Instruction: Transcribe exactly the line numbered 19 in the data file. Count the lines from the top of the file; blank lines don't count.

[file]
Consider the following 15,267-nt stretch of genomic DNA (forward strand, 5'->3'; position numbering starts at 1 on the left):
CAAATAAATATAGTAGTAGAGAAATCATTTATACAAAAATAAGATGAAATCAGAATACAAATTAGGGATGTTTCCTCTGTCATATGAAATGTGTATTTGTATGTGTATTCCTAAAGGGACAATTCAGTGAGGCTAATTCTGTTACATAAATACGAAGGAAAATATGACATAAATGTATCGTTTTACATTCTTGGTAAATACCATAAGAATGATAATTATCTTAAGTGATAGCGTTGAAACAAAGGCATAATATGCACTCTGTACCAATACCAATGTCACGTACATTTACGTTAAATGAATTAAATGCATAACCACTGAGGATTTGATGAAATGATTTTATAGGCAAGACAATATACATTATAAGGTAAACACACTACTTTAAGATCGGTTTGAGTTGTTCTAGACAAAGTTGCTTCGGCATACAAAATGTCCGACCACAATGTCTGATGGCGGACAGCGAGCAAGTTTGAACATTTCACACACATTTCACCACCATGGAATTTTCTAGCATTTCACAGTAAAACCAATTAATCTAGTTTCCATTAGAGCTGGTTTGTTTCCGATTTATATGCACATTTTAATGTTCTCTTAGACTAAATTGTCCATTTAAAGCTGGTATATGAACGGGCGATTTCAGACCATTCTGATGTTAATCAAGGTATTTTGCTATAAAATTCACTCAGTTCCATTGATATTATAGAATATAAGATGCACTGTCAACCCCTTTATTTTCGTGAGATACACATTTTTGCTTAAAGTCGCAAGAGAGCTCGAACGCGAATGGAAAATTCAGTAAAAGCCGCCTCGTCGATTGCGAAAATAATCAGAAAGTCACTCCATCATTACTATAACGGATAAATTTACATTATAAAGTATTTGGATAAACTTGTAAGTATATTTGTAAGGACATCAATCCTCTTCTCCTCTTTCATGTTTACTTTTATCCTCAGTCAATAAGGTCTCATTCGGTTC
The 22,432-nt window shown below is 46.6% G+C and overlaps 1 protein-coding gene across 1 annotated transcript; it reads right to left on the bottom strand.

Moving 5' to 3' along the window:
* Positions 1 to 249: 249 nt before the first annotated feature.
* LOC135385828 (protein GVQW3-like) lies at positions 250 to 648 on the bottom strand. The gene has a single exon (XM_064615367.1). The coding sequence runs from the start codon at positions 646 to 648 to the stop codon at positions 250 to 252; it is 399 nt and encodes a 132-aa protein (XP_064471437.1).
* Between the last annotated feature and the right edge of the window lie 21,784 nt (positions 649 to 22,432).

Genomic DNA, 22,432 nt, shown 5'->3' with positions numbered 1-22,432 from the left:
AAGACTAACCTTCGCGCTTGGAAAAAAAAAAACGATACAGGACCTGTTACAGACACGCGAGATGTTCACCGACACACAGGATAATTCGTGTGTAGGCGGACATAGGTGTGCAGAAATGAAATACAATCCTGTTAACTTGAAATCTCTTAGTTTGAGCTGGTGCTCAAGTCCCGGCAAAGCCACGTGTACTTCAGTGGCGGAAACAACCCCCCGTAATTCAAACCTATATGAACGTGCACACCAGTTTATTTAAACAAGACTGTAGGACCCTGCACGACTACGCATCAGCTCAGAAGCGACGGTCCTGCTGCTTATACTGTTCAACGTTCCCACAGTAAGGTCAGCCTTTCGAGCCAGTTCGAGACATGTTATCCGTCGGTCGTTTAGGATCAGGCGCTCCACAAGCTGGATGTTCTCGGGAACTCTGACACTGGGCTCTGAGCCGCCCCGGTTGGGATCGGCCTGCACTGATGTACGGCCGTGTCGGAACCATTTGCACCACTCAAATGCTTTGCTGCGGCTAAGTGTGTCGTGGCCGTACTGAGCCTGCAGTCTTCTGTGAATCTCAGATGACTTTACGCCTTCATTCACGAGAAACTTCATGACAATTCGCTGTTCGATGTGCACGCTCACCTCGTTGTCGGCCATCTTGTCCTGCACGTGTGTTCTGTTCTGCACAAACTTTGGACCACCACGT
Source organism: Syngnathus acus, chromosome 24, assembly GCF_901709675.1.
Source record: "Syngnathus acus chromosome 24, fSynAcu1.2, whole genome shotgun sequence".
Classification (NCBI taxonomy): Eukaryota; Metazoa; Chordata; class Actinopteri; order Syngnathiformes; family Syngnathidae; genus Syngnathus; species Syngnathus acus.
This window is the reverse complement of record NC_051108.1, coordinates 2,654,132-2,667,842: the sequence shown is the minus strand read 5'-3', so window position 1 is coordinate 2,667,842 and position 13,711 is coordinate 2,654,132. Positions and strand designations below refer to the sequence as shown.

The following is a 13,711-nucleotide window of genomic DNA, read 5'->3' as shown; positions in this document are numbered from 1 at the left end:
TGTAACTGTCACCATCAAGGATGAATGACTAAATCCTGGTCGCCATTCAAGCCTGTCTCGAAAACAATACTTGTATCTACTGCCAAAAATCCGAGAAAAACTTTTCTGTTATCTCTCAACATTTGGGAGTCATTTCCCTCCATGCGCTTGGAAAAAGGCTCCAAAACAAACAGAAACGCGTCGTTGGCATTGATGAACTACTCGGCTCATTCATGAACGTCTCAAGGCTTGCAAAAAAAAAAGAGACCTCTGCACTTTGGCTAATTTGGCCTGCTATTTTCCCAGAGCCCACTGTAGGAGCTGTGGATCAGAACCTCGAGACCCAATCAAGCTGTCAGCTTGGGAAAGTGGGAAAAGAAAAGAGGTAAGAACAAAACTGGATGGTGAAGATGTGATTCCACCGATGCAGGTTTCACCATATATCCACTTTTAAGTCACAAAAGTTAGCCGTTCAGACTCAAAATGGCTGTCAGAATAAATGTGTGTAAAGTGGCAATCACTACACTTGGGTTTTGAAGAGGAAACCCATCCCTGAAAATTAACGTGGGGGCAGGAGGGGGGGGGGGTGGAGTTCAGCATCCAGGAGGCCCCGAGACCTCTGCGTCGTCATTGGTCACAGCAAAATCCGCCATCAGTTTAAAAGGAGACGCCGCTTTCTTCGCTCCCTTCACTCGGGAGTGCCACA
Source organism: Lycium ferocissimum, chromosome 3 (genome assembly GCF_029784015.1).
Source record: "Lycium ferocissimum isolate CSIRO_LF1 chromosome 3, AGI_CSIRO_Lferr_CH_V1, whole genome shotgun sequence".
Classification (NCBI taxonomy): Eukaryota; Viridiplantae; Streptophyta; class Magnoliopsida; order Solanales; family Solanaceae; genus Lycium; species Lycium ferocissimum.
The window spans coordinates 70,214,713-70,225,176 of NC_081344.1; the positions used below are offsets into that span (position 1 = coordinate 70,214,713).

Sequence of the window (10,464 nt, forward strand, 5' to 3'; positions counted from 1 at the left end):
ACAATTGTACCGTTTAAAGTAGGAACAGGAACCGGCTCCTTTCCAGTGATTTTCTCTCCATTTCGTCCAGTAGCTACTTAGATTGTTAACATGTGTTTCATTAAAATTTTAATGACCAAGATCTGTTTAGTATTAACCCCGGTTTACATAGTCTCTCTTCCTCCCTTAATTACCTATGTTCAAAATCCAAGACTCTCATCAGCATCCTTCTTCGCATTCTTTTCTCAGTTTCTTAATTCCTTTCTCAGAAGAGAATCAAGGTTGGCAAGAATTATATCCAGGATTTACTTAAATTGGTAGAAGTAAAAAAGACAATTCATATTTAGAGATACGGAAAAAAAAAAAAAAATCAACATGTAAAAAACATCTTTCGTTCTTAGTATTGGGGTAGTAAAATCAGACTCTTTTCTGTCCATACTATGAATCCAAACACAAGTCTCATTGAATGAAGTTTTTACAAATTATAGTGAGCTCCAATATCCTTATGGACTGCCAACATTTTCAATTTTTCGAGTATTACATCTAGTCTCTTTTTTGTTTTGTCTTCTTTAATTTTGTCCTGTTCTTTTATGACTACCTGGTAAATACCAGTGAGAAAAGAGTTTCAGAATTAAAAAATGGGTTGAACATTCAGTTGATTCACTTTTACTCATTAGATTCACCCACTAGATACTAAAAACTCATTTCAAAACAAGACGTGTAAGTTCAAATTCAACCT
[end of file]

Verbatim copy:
The window spans coordinates 70,214,713-70,225,176 of NC_081344.1; the positions used below are offsets into that span (position 1 = coordinate 70,214,713).